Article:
Age of Onset of Child Maltreatment Predicts Long-Term Mental Health Outcomes
Journal of Abnormal Psychology
Age of Onset, Child, Child Abuse, Child, Preschool, Female, Humans, Infant, Male, Mental Disorders, Prospective Studies, Risk Factors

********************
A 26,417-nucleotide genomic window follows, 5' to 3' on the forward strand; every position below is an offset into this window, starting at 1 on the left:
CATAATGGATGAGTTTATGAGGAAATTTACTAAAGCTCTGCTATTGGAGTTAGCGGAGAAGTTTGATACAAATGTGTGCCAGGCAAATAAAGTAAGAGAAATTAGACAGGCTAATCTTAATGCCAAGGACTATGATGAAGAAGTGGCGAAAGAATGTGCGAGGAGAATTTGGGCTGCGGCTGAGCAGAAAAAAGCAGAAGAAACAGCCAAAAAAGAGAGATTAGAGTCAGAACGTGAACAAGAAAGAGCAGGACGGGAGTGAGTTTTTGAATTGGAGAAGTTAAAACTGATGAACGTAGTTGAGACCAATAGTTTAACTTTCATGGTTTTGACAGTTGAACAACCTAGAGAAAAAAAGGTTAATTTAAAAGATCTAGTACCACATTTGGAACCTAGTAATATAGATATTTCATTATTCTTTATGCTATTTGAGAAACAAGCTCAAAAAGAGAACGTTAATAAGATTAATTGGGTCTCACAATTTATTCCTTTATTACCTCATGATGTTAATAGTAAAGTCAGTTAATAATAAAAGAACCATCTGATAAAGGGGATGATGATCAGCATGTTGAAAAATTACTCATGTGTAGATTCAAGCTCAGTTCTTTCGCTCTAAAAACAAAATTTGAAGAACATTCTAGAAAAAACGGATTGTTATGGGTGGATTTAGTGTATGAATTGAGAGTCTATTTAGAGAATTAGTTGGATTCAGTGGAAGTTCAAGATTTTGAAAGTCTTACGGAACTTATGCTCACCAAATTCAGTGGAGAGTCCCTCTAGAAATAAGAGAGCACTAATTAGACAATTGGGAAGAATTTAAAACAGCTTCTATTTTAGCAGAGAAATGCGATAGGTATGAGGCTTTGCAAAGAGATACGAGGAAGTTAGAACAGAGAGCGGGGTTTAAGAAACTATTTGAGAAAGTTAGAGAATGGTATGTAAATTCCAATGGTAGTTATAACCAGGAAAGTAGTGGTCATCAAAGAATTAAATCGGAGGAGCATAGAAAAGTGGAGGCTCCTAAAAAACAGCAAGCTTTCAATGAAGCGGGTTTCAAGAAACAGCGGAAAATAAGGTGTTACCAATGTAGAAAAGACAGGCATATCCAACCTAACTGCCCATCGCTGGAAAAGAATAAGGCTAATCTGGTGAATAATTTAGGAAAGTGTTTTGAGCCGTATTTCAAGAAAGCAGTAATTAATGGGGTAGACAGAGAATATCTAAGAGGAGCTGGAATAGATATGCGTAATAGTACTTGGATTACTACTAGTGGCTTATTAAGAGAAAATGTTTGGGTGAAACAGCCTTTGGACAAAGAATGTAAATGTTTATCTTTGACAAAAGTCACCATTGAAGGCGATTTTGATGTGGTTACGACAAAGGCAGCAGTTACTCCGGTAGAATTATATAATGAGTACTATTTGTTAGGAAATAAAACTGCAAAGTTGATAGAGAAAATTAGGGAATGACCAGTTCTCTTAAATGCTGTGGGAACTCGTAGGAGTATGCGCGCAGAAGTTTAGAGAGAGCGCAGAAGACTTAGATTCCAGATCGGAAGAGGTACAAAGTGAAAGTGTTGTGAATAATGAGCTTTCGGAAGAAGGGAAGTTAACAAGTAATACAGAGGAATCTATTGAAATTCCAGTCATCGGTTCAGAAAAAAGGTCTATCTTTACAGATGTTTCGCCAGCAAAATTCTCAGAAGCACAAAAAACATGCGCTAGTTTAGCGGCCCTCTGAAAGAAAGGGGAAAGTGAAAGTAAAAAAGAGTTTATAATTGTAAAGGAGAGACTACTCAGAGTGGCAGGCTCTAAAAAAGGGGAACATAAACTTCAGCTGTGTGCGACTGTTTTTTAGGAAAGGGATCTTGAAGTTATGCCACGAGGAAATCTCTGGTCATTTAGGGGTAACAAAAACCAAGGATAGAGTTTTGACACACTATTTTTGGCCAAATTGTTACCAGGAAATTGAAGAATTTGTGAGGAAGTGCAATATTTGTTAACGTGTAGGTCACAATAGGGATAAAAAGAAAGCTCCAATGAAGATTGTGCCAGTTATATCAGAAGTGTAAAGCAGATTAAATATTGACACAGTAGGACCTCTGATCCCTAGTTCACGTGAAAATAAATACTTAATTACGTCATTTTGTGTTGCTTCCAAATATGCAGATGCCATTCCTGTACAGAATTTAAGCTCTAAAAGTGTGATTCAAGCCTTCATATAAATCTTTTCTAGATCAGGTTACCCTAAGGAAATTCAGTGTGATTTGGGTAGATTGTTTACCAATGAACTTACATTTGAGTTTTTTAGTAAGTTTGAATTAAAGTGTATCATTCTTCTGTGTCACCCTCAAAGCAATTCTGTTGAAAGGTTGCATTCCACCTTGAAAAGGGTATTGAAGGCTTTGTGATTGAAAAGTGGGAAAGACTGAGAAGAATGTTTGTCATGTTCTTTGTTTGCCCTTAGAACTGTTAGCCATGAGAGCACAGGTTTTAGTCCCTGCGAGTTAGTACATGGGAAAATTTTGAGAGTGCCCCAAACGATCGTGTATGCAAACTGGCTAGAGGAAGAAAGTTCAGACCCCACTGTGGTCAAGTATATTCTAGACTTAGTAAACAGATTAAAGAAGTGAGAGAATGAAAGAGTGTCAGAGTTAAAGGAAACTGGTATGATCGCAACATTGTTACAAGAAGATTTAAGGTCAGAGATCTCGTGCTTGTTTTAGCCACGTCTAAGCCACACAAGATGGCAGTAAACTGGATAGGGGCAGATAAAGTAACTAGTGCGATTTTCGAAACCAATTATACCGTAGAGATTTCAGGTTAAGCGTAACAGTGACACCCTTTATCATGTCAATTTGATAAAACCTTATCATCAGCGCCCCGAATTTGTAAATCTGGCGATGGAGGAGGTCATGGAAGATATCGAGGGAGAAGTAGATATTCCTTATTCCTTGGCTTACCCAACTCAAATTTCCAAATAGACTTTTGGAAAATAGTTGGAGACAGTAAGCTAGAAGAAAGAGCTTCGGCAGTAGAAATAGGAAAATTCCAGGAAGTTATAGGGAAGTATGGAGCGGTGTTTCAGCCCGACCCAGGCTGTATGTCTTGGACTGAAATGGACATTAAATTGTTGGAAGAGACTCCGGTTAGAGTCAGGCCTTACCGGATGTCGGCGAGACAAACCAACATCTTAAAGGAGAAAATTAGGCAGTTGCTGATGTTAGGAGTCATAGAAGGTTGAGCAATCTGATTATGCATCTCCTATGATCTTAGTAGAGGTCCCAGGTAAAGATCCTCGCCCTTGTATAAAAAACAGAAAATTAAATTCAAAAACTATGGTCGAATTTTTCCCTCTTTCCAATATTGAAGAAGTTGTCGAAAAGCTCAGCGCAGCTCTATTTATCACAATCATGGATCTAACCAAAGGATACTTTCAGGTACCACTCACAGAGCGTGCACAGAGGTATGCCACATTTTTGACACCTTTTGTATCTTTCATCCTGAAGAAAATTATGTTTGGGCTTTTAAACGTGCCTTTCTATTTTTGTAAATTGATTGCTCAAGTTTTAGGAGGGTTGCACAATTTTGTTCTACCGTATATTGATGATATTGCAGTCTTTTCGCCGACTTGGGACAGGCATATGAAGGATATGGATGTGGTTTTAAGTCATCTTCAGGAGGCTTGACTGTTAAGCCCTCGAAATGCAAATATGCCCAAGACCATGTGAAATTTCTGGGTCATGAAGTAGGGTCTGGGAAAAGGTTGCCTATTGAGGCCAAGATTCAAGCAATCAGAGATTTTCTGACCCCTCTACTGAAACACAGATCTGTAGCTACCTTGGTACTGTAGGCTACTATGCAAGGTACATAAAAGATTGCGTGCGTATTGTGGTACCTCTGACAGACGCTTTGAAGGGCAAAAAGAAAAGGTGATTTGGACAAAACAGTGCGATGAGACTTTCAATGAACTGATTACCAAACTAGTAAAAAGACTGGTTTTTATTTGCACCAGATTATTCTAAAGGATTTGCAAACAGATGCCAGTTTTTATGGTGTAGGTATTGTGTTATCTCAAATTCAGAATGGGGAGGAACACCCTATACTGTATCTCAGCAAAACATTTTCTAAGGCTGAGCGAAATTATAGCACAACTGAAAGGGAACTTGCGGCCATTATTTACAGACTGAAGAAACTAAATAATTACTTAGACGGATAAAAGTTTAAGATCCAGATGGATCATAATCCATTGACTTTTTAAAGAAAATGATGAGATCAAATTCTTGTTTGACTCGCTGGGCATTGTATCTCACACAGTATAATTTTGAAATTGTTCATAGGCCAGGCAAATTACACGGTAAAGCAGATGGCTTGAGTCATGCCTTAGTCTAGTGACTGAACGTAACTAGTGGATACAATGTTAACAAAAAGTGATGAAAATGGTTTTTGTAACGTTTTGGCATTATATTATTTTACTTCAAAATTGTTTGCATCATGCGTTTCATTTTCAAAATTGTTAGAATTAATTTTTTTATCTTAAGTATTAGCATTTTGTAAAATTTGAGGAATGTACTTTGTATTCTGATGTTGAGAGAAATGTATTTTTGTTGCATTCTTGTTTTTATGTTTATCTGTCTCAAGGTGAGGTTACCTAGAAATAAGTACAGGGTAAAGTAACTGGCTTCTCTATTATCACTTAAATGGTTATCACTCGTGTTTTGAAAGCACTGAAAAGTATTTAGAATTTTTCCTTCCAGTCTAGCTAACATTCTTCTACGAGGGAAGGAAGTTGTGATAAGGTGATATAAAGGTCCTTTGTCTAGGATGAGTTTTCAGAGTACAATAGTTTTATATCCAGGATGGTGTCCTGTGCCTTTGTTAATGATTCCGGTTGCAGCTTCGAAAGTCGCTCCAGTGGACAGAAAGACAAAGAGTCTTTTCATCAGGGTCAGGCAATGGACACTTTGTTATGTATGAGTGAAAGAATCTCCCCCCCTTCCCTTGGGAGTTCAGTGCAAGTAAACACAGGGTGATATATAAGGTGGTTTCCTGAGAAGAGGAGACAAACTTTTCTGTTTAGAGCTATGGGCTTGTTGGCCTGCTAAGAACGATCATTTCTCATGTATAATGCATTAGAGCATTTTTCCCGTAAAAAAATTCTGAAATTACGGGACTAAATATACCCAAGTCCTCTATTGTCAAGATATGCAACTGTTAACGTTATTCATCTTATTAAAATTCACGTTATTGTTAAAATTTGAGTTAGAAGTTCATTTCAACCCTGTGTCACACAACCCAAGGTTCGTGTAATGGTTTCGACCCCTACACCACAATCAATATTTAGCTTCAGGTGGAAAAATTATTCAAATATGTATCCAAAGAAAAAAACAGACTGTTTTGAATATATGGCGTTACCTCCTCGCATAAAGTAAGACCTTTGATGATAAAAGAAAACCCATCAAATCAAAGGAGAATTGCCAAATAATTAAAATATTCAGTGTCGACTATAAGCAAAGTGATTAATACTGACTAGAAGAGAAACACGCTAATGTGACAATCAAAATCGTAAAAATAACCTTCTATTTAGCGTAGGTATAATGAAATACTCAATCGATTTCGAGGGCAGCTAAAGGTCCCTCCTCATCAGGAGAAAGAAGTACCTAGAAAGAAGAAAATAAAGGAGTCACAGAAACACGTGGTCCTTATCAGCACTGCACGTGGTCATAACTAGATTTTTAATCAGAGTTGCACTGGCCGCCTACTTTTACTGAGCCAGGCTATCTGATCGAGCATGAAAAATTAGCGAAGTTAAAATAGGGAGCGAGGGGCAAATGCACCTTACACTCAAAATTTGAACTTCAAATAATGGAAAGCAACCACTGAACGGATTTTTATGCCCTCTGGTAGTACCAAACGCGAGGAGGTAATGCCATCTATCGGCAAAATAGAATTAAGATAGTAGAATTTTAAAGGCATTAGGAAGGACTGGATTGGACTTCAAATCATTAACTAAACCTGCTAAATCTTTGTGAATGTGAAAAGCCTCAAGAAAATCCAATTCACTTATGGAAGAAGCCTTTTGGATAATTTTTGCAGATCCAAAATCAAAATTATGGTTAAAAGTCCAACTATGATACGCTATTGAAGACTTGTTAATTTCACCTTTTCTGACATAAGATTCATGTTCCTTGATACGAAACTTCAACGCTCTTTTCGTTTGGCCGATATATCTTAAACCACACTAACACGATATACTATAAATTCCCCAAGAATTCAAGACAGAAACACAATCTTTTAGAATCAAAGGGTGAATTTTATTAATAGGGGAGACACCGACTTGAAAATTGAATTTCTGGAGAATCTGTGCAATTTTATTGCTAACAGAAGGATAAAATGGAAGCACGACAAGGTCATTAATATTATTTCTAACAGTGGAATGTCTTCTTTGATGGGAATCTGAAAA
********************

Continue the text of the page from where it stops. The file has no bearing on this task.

The authors tested the hypothesis that children who are maltreated earlier in life are at greater risk for poor psychological functioning in adulthood than those maltreated later in life. Age of onset of maltreatment was assessed with 3 classifications: (a) continuous (ages 0-11 years); (b) dichotomous (early [ages 0-5 years] vs. later [ages 6-11 years]); and (c) developmental (infancy [ages 0-2 years], preschool [ages 3-5 years], early school age [ages 6-8 years], and school age [ages 9-11 years]). Individuals with documented cases of physical and sexual abuse and neglect prior to age 12 (N=496) were followed up and assessed in adulthood. Results indicated that an earlier onset of maltreatment, measured dichotomously and developmentally, predicted more symptoms of anxiety and depression in adulthood, while controlling for gender, race, current age, and other abuse reports. Later onset of maltreatment, measured continuously or developmentally, was predictive of more behavioral problems in adulthood. Implications for the assessment of maltreated children, the prevention of adult psychopathology, and the classification of age of maltreatment onset are discussed.